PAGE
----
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Leldon

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61 posts in 1621 days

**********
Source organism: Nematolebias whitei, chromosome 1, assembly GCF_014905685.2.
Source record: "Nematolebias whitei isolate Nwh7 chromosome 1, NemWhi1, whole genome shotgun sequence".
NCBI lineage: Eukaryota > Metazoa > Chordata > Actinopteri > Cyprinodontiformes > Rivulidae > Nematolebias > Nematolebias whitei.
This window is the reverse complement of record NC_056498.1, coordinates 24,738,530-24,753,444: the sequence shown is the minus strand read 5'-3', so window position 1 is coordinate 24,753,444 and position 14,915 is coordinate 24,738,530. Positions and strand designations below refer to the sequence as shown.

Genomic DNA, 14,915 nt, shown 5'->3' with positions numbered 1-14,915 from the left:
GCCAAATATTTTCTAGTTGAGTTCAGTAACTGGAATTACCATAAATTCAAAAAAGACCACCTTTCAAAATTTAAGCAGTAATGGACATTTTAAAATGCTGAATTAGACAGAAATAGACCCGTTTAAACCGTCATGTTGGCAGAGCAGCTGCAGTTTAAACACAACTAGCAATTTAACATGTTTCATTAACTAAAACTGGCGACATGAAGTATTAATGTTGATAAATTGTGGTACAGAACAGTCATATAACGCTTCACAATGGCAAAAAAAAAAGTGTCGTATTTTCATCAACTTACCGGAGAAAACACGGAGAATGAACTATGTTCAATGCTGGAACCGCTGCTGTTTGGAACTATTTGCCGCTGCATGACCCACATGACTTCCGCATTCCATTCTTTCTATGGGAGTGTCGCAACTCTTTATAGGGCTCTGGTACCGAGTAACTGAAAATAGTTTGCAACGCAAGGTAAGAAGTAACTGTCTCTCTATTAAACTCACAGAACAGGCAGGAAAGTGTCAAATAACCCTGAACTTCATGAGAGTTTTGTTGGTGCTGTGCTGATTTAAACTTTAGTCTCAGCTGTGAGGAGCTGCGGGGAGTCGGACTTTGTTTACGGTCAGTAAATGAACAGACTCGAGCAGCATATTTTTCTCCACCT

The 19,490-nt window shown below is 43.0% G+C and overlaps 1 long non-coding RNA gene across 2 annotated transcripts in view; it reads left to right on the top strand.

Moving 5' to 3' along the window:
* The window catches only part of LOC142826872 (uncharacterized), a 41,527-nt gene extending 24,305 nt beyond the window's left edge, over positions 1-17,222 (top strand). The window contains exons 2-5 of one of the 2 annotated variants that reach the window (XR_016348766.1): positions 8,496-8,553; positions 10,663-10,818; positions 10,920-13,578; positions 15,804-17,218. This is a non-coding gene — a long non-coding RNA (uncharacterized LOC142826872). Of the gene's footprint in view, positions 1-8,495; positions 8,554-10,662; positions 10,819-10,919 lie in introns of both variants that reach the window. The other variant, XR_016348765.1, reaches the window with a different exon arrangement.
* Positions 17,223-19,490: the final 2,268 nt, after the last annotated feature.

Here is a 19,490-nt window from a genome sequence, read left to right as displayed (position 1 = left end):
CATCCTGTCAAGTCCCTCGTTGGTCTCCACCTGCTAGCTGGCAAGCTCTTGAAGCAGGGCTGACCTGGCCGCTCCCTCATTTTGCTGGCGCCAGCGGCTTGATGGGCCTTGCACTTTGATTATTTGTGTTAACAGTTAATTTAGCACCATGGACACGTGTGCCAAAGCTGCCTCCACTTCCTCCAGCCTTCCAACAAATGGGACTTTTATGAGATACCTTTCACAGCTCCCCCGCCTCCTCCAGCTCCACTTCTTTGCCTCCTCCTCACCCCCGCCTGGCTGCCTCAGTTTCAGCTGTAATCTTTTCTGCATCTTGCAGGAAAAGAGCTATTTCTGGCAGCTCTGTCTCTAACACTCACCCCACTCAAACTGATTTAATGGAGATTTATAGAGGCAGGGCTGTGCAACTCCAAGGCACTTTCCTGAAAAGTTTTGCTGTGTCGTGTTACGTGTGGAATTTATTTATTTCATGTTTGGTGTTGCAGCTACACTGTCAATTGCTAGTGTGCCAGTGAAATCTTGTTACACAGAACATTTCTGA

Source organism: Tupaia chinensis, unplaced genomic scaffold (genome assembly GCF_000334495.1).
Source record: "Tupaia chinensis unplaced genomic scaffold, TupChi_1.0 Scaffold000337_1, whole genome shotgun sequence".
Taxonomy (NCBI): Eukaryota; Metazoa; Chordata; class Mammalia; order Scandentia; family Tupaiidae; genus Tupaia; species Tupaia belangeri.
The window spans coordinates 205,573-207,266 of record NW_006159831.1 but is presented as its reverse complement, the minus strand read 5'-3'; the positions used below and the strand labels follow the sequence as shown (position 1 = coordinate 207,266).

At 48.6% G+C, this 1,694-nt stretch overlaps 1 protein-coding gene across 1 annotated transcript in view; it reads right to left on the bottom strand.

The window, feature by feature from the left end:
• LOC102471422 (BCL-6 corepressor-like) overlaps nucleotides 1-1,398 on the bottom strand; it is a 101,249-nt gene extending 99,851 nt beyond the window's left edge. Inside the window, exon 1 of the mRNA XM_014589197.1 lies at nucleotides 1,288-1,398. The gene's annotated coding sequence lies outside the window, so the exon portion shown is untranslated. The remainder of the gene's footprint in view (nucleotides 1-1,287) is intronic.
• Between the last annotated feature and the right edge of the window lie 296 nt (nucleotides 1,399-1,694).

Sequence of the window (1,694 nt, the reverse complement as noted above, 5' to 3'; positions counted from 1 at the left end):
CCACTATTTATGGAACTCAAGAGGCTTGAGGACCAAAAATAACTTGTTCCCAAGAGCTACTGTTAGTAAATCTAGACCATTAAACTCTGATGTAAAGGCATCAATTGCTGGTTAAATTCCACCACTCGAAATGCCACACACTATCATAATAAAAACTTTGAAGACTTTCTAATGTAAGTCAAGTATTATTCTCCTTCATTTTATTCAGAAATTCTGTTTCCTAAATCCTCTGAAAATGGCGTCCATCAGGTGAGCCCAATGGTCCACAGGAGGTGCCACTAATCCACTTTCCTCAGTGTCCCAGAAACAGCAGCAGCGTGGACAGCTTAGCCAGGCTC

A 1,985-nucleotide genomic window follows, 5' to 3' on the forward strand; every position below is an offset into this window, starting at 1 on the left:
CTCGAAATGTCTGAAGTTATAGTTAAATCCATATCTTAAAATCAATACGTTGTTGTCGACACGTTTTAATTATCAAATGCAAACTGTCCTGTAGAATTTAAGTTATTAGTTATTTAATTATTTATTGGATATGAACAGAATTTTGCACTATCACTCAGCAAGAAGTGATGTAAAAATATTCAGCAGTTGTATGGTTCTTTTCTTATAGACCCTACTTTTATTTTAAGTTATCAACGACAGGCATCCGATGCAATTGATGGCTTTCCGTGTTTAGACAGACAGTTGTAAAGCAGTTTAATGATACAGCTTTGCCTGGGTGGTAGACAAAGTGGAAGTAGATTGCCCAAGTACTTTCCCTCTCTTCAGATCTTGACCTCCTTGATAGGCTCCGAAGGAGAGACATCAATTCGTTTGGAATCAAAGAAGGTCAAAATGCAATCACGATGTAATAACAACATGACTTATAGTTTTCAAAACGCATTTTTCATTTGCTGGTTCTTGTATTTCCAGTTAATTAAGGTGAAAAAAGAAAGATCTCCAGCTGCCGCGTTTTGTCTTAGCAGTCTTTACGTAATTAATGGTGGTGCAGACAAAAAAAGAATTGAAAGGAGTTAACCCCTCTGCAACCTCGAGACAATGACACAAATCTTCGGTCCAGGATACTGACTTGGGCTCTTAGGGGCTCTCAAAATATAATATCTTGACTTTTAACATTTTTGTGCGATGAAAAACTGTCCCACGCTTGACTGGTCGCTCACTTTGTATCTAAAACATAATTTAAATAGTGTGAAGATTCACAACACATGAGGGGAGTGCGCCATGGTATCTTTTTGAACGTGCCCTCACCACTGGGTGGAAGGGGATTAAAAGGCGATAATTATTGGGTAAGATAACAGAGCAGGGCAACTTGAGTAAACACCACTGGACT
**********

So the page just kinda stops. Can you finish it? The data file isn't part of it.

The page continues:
Location: Cullman, Alabama
Website: http://www.leldonscrollsawing.homestead.com